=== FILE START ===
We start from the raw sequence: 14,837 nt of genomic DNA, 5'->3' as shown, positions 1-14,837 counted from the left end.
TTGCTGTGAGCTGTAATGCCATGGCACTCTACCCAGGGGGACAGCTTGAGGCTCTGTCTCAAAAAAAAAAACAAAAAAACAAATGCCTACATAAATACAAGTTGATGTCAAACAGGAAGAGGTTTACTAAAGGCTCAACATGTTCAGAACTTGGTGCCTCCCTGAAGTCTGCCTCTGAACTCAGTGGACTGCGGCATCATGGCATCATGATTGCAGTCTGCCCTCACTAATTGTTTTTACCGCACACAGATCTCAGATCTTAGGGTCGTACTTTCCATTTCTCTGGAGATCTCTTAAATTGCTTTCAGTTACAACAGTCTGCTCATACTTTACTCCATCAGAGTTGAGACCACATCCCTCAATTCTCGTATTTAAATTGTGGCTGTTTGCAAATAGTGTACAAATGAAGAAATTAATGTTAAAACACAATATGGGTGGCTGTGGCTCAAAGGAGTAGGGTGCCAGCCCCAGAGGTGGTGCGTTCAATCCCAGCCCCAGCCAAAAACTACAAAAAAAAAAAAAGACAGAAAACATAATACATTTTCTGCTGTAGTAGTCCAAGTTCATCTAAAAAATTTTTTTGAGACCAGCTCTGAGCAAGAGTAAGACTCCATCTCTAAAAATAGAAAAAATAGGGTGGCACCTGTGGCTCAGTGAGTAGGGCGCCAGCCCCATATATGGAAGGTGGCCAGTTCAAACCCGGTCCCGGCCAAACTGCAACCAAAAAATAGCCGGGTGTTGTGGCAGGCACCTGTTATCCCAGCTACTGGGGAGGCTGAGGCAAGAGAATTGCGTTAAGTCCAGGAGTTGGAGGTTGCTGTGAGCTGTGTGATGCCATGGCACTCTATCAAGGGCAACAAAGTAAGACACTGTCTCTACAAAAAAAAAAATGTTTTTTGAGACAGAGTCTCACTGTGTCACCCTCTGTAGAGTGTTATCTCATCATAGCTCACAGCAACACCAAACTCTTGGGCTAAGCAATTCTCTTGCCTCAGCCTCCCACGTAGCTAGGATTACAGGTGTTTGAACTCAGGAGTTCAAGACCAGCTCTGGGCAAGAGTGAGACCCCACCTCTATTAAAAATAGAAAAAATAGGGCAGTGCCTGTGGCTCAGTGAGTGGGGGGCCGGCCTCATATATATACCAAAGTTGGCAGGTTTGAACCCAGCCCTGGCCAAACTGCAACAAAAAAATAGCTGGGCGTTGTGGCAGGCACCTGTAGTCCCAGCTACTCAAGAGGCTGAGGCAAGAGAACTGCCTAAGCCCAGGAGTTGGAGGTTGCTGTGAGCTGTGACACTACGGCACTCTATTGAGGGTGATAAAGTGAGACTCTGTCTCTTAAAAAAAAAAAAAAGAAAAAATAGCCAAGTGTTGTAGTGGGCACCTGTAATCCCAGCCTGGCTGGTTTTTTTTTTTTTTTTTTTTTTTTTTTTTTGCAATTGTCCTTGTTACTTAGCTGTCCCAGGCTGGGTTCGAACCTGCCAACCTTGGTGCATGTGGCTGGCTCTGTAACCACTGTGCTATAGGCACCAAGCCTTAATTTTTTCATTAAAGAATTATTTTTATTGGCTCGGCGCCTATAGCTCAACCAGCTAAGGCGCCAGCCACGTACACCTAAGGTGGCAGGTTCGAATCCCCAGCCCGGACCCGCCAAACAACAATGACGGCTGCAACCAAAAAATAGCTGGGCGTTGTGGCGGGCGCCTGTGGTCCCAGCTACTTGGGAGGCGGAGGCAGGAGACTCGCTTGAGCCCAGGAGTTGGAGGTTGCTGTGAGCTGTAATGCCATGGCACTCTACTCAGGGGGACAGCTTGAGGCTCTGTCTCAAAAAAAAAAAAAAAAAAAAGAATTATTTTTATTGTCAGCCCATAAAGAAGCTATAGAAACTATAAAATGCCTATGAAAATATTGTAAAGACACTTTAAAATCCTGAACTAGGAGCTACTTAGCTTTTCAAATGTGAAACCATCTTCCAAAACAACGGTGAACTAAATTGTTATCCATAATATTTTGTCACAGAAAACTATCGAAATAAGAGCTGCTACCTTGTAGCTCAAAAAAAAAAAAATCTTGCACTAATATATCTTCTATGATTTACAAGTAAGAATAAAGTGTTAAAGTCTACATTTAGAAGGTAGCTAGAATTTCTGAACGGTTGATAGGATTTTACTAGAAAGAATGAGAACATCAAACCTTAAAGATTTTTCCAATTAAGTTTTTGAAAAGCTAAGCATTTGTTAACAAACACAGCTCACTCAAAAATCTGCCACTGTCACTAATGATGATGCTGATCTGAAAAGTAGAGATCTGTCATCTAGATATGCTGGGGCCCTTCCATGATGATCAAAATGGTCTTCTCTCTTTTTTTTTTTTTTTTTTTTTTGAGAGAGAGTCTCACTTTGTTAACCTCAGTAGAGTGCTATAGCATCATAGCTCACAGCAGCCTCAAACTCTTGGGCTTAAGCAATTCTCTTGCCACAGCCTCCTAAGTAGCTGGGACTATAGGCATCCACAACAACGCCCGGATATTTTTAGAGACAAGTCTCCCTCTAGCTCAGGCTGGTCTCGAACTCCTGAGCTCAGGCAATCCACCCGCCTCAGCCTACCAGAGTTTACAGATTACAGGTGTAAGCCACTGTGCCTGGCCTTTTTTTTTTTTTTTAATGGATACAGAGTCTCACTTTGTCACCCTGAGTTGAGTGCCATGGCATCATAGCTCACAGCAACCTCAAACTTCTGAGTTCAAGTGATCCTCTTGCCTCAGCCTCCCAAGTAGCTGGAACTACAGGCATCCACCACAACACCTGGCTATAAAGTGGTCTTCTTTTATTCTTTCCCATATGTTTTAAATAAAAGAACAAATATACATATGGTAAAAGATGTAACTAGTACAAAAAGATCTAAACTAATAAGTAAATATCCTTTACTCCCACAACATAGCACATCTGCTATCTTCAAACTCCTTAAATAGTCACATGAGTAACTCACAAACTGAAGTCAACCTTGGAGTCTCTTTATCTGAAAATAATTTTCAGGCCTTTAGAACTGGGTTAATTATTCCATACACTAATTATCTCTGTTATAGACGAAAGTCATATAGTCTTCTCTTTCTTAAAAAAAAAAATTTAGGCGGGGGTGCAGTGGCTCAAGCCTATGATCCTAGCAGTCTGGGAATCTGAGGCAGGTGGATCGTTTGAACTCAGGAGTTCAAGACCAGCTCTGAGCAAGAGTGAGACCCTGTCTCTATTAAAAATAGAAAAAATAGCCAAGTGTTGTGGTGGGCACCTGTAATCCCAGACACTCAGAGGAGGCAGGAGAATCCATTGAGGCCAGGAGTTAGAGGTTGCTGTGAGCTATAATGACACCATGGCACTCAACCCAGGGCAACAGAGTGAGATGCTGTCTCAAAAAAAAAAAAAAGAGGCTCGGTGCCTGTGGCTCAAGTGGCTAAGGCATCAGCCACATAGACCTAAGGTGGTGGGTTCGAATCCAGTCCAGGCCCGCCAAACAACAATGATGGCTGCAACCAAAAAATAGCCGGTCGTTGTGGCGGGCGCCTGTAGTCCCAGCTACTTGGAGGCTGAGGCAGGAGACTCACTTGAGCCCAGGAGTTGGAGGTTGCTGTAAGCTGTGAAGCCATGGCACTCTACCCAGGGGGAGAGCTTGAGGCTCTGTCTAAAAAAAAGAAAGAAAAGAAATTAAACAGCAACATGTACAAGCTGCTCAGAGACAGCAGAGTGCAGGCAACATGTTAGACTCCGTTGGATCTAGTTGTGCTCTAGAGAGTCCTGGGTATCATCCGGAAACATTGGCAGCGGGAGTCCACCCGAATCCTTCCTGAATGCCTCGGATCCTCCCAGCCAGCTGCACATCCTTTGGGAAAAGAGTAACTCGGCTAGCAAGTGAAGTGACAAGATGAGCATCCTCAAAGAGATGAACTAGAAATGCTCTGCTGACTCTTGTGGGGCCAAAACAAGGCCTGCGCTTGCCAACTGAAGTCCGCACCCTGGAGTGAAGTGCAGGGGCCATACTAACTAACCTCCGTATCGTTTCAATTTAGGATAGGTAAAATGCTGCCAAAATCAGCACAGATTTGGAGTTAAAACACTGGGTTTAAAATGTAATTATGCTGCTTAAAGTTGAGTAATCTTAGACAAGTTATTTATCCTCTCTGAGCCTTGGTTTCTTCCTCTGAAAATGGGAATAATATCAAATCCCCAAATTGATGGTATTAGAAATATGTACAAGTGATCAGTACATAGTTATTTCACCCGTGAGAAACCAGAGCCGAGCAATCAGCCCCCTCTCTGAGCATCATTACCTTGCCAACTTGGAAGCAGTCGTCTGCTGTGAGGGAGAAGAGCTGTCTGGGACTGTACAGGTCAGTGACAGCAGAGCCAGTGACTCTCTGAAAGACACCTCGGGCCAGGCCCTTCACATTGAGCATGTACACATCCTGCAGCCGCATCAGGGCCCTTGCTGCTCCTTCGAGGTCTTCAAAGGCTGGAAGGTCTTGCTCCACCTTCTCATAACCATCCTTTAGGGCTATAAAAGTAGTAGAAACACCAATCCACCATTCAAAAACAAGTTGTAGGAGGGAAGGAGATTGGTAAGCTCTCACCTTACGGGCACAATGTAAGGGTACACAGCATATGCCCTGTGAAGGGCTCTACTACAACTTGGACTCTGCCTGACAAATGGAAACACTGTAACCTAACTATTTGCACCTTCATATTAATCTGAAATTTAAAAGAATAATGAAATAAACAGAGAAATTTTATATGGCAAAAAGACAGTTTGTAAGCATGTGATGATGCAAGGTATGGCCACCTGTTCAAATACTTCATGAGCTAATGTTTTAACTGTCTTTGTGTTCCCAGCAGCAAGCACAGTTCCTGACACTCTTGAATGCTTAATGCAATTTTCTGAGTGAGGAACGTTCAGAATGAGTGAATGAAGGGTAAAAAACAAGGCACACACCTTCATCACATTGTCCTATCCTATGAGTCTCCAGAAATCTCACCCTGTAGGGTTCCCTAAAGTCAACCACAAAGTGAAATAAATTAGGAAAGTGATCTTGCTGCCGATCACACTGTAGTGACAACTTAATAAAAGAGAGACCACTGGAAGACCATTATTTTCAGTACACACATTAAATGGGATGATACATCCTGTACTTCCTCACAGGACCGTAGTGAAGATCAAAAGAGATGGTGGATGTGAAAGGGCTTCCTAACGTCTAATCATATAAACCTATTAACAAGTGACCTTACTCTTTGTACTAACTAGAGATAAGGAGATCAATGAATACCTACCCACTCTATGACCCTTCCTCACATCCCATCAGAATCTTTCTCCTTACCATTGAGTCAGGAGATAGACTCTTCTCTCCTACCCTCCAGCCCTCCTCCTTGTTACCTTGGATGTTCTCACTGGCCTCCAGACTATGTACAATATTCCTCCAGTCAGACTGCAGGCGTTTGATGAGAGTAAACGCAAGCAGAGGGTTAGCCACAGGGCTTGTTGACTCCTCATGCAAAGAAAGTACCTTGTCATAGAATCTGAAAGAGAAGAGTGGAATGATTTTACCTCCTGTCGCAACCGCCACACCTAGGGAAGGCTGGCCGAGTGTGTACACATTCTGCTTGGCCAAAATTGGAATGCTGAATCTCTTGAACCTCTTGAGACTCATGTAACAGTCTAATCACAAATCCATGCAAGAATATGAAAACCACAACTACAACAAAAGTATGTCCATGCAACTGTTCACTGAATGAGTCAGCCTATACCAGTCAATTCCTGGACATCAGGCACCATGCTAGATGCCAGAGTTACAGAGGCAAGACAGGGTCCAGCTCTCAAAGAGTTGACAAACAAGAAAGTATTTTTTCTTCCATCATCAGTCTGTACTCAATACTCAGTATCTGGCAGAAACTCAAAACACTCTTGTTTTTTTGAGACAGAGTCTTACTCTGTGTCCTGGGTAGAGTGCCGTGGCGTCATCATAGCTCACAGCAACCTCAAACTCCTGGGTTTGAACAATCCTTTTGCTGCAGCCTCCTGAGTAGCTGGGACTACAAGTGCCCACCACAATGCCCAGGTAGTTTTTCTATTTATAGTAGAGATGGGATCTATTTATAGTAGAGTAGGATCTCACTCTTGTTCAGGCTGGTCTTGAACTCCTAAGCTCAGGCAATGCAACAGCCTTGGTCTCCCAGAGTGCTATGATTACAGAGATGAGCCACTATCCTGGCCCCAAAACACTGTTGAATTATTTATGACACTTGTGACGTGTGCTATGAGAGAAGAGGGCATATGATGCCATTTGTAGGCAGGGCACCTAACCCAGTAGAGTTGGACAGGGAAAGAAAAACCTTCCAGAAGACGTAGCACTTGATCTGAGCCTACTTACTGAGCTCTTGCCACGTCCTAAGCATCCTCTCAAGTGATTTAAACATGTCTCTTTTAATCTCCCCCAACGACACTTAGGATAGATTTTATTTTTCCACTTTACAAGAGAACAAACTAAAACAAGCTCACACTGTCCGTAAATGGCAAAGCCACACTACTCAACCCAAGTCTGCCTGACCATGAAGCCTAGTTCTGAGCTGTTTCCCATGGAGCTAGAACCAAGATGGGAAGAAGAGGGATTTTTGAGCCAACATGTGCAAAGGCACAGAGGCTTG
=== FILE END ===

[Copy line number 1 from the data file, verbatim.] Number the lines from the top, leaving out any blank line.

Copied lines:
We start from the raw sequence: 14,837 nt of genomic DNA, 5'->3' as shown, positions 1-14,837 counted from the left end.